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Vol. 16  No. 4  Supporting PC Platforms Newsletter:..Jul - Aug. 2000
 
 CONTENTS 

Hints ... on Windows 
Book Review:  
Final bytes 
Schedule  

 Independence Day means . . . 

Not so fast!  Before you figure that the July monthly meeting is this Thursday, take a look at the calendar. This is July, which means your editor is heading off for the site of this year's American Institute of Floral Designers (AIFD) Symposium, this year in Orlando, Florida. In order to accommodate that trip and this month's bi-monthly news-letter, this issue is coming out a full week early, depending on how quickly the fingers can rattle the keyboard, and how quickly the snail mail delivery system can make appointed rounds on either side of the Independence Day holiday. With what may well amount to a five-day "holiday" for some, a quick reminder that this month's meeting is  July 13 at 7:30 p.m., the usual room. 

For the past handful of years, this summer period meant looking forward to one trip or another. Prior to the Major Shrink of GT Power's bulletin 
board network, and that of most other BBS systems, your editor (and former 
BBS System Operator) would have had plans to visit with other GT Sysops, as we were known during the period of BBS systems in their heyday. 

Since attending the Toronto, Canada, Get Together over another July 4 
holiday in 1994 (their fireworks com-petition was fantastic!), visits have been made to Lafayette, Louisiana (Cajun cooking is hot enough to cook 
itself!); Nashville, Tennessee (Music City USA); and Louisville, Kentucky 
(on the hottest day in their history: 111 degrees!). Scattered between several of these were two hosted here in the Bay area by Judy Oliphant and your editor.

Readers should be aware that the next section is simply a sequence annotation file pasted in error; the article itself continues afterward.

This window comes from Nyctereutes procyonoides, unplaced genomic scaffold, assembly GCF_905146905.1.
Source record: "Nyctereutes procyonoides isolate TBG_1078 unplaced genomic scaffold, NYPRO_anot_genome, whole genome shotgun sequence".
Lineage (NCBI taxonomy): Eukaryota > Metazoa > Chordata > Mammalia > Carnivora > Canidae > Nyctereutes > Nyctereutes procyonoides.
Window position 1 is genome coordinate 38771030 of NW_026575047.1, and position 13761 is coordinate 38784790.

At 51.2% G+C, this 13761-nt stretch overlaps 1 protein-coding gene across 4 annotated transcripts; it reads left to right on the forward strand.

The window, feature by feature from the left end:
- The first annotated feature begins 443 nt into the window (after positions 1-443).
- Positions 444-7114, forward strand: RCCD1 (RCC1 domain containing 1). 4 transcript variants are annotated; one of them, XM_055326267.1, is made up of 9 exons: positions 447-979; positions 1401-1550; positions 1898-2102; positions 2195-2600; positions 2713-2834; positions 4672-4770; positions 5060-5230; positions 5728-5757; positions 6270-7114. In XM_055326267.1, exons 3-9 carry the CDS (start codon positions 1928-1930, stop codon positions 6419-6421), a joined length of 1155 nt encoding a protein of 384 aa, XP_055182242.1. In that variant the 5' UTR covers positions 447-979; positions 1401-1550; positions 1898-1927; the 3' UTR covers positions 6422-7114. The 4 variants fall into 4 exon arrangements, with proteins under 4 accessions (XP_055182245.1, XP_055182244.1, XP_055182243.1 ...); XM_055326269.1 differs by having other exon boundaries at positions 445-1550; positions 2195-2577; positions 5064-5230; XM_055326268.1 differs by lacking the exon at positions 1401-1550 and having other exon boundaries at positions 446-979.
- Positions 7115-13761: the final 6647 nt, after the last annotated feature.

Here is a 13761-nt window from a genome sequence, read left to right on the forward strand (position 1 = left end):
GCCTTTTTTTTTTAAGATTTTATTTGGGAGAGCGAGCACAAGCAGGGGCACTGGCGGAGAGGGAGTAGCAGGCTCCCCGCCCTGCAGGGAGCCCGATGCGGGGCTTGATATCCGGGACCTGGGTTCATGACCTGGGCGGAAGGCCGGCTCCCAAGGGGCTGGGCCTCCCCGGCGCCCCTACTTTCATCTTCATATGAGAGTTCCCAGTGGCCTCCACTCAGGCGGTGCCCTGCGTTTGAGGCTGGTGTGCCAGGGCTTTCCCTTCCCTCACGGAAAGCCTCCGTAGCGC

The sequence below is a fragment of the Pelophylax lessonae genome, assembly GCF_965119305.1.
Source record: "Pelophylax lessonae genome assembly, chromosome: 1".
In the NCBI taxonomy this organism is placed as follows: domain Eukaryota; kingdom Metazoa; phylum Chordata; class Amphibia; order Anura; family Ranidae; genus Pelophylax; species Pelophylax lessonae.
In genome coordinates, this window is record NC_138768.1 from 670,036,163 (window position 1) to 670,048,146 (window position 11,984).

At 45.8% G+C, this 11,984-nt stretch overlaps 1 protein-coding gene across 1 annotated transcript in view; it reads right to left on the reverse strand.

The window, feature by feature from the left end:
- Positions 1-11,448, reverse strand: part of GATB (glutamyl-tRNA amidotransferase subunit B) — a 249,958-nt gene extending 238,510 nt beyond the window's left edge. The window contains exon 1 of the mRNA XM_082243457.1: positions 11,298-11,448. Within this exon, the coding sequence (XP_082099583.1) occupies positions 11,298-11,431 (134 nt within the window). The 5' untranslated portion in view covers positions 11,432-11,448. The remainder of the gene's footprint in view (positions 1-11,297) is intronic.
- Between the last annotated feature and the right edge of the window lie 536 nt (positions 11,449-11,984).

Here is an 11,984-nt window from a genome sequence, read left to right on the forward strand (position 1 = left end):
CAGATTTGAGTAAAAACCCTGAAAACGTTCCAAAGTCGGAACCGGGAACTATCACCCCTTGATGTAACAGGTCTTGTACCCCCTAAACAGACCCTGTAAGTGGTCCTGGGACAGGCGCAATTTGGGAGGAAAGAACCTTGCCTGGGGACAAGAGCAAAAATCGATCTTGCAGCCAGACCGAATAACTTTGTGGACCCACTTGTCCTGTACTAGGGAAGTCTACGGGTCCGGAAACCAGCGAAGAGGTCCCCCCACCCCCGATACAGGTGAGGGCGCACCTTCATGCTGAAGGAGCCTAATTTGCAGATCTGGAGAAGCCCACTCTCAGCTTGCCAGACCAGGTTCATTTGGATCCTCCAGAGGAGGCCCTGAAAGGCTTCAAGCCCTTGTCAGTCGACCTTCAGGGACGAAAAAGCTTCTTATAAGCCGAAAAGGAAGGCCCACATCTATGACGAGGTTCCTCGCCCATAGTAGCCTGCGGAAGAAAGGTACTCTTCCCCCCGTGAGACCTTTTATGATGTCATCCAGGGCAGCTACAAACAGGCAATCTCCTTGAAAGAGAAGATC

In addition to the GT Network Get Togethers, my wife's AIFD Sympo-sium typically is scheduled around the July 4 holiday, in large part due to 
almost no other major convention activity being scheduled at this time of 
year, and florists having a holiday from all the holiday flower sales at other times throughout the year. Each hotel hosting this event is happy to have it, given that it fills rooms on a holiday when most people are off doing other activities away from the city. 

This is the one time each year when floral designers from all across the 
globe get together to exchange ideas on every floral-related topic under the sun. One of the few conventions anywhere where the attendees dress DOWN, for what should be obvious reasons: hands-on, floral foam, glue and paint, 15-18 hour days. Their presidential banquet and ball on the last night of each year's Symposium is just the opposite - black tie formal. 

Previous cities hosting this annual event have ranged from Atlanta in 
1994, to Boston two years ago, and a pair already in San Francisco, 1993 
and last year. While several cities are regulars for this group, the occasional alternate location does pop up. Orlando and San Diego (next year) are exceptions to the rule, usually, of Boston, Chicago, Dallas and San Francisco. (Incidentally, one of the side benefits of going to Boston is being able to sit on the Charles River Esplanade while listening to the Boston Pops Orchestra perform, as we did two years ago for the last concert of the July 4th "pops" concerts.) 

This year's AIFD Symposium brings with it far more activity here than we